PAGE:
Since Michael Oher, former NFL player and subject of the film, The Blind Side, filed his lawsuit, questions and speculation have abounded about what could be the impetus behind Oher’s allegations and legal challenge. Some commenters across the board speculate that the Tuohys used Oher for his story and ripped him off. Others surmised that Oher has fallen on hard times since his retirement from pro sports and is looking for an easy payday. After Monday’s story broke, there was radio silence from Sean and Leigh Anne Tuohy and others in the family like the Tuohys’ biological son and daughter. That ended Monday evening when Sean Tuohy, Sr. wrote a statement in The Daily Memphian expressing his shock over what appeared to him to be a sudden turn of events.
Sean Tuohy has responded to Michael Oher‘s claims that he and his wife never adopted him with a statement to The Daily Memphian. “We’re devastated,” he told the outlet hours after news broke regarding Michael’s petition. “It’s upsetting to think we would make money off any of our children. But we’re going to love Michael at 37 just like we loved him at 16.”
That last line is interesting because Tuohy’s son (and his namesake) Sean Tuohy (“SJ”), Jr. appeared on a video call that same evening with Barstool Sports and expressed almost the exact same sentiment: “I’m going to preface this by saying I loved Mike at 16… I love Mike now at 37 and I’ll love him at 67.”
Tuohy, Sr. claimed in his statement that he did not profit from the film. Tuohy alleged that The Blind Side book author Michael Lewis gave the family half of his share, which was split among the members, including Michael Oher.
Everybody in the family got an equal share, including Michael. It was about $14,000, each. We were never offered money; we never asked for money. My money is well-documented; you can look up how much I sold my company for.”
Tuohy, Sr. was upset that people would think he wanted to make money off his children. Tuohy, Sr. then discussed Oher’s conservatorship claims.
“Michael was obviously living with us for a long time, and the NCAA didn’t like that,” Tuohy, Sr. claimed. “They said the only way Michael could go to Ole Miss was if he was actually part of the family. I sat Michael down and told him, ‘If you’re planning to go to Ole Miss — or even considering Ole Miss — we think you have to be part of the family. This would do that, legally.’ We contacted lawyers who had told us that we couldn’t adopt over the age of 18; the only thing we could do was to have a conservatorship. We were so concerned it was on the up-and-up that we made sure the biological mother came to court.”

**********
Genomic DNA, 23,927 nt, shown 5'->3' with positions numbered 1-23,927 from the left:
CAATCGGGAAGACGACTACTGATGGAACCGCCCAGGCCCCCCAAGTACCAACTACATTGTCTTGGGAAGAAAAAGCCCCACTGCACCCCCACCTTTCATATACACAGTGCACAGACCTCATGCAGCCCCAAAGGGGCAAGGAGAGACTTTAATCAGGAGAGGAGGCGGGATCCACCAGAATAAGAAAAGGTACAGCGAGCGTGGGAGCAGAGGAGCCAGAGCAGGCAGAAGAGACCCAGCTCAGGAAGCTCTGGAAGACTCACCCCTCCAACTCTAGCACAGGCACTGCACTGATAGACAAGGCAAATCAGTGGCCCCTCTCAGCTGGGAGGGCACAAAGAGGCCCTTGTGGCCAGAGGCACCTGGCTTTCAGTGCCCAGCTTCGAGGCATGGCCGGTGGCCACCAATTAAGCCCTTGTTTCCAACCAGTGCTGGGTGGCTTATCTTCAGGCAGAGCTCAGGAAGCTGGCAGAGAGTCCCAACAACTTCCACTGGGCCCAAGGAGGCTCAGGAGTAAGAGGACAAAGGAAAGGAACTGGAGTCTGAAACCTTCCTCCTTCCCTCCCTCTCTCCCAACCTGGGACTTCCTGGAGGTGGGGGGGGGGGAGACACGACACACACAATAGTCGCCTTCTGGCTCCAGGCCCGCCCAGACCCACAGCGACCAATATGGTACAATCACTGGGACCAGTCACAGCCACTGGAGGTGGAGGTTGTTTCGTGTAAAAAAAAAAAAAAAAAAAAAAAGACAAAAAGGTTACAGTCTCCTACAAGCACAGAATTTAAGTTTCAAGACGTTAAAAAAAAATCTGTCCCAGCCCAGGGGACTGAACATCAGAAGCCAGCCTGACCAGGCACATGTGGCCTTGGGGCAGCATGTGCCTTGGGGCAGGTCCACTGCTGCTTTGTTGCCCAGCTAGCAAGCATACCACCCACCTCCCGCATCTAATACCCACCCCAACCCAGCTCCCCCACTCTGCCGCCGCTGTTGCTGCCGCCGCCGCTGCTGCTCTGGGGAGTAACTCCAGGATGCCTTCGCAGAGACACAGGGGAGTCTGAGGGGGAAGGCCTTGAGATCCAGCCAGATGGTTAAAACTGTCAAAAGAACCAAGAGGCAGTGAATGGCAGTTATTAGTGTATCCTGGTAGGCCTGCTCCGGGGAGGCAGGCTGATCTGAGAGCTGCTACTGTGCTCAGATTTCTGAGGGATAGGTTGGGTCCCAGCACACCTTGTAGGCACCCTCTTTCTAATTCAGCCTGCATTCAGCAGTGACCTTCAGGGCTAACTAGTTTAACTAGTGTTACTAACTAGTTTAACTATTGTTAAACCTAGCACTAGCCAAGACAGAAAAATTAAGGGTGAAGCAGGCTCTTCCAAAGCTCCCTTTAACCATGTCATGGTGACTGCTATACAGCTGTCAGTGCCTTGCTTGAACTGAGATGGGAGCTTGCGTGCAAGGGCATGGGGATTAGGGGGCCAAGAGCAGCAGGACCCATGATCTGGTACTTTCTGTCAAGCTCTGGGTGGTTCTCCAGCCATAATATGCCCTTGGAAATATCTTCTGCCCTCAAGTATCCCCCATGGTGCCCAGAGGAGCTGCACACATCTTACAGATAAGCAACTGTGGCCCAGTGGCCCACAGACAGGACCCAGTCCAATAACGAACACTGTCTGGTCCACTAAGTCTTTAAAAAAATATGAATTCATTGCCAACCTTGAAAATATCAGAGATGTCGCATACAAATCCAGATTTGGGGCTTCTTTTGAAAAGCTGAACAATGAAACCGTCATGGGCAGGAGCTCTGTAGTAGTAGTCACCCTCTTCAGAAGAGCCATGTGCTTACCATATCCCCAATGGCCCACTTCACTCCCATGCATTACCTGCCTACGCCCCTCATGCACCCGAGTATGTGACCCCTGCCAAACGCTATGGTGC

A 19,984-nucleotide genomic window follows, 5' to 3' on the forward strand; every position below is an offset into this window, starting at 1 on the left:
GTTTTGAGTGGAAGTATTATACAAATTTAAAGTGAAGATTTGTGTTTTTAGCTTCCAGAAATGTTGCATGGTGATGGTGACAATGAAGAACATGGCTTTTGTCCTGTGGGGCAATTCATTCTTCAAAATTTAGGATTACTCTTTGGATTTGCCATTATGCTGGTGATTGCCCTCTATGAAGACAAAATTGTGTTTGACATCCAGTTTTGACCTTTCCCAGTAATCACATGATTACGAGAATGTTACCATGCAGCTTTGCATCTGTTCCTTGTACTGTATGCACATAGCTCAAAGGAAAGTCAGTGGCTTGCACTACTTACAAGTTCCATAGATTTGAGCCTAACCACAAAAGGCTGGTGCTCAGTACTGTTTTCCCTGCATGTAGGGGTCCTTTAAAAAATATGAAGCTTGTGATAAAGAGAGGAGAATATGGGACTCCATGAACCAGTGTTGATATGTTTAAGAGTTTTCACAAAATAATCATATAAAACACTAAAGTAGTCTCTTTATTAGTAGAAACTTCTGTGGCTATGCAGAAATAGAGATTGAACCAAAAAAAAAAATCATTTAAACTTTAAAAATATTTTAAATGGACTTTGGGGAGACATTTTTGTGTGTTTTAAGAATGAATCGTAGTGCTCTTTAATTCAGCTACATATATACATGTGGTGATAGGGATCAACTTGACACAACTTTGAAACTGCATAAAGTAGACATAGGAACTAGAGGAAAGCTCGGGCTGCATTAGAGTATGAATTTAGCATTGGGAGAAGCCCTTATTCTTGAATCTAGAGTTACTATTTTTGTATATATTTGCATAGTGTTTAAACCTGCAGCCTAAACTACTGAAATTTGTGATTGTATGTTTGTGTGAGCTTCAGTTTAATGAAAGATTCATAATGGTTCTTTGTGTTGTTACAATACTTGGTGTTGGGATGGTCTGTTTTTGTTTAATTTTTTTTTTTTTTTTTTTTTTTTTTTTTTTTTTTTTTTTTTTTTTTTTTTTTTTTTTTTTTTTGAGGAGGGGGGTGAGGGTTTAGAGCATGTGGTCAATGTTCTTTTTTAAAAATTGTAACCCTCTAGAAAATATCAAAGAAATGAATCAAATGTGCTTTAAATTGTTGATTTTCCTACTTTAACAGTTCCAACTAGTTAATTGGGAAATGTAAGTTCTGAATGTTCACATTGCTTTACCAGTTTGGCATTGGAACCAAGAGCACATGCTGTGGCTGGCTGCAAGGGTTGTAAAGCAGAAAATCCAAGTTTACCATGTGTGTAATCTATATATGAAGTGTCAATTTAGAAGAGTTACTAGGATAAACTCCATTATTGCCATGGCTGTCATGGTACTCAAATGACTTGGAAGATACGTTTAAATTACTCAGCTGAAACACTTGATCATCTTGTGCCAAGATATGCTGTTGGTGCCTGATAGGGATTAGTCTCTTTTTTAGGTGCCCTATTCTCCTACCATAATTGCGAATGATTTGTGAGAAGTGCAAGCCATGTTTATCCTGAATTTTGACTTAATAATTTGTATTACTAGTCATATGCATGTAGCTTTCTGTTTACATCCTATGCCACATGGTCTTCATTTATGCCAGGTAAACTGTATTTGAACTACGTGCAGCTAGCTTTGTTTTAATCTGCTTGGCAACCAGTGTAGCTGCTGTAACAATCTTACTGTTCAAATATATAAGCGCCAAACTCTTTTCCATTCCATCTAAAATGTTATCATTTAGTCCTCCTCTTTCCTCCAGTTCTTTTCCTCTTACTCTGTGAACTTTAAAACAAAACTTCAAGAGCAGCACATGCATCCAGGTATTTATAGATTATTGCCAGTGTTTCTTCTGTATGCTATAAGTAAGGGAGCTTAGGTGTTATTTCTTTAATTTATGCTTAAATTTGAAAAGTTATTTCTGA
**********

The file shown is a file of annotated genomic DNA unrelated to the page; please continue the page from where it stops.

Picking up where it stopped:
One commenter questioned why, once Oher was drafted by the NFL and had a good career, did he allow the conservatorship to continue? In the legal filings, Oher claimed that he did not discover the conservatorship until February, but surely he had his own lawyers who looked over his documents in his six or so years of negotiating contracts with the NFL?
Lingering questions that will be answered in court.
The restaurateur made sure to note that he is willing to end the conservatorship if that is what Michael wants. “Of course,” he told the local outlet. “I want whatever Michael wants.” He concluded the statement by claiming that they will not stand in the former athlete’s way if he wants to distance himself from the Tuohy family. “It’s upsetting, but it’s life, what are you going to do? Certain people will believe us and certain people won’t. It’s hard because you have to defend yourself, but whatever he wants, we’ll do,” Tuohy, Sr. said.
According to Tuohy, Jr., this chilling of the familial relationship between Oher and the Tuohys was not sudden. While he could not pinpoint a particular timeframe, Tuohy, Jr. alleged that it occurred on again and off again over a series of years. But Tuohy, Jr. refused to say anything derogatory or damaging about Oher.
“I will never, you will never hear me say anything bad about Michael Oher in any capacity, other than I’m upset that he feels the way that he does, and some of the things mentioned in the probate, or the book, I don’t agree with.”
Oher’s own memoir, When Your Back’s Against the Wall: , was released on August 8. One of the things that upset Tuohy, Jr. is that Oher claims in the book that he only lived with Touhys for a few months when Touhy, Jr. claimed it was a period of years. Oher even bought Touhy, Jr. his first car.
“There’s a hundred things in my life that would never have happened if he were not there. You’re not going to hear me talk about him, because truthfully, I think very highly of him.”
Dave Portnoy and his hosts said something at the end of the interview, which I wholeheartedly agree with: This feels like a family dispute. Whatever broke down relationally between Michael Oher and the Tuohys has reached the point where it is being played out in a court of law. Records will be subpoenaed and combed through, and testimony will be taken to see if there is any legitimate fraud or malfeasance. For all we know, this is an issue that could have been better dealt with in family therapy.
Family therapy would have cost everyone less money, but would not have gotten nearly as much attention.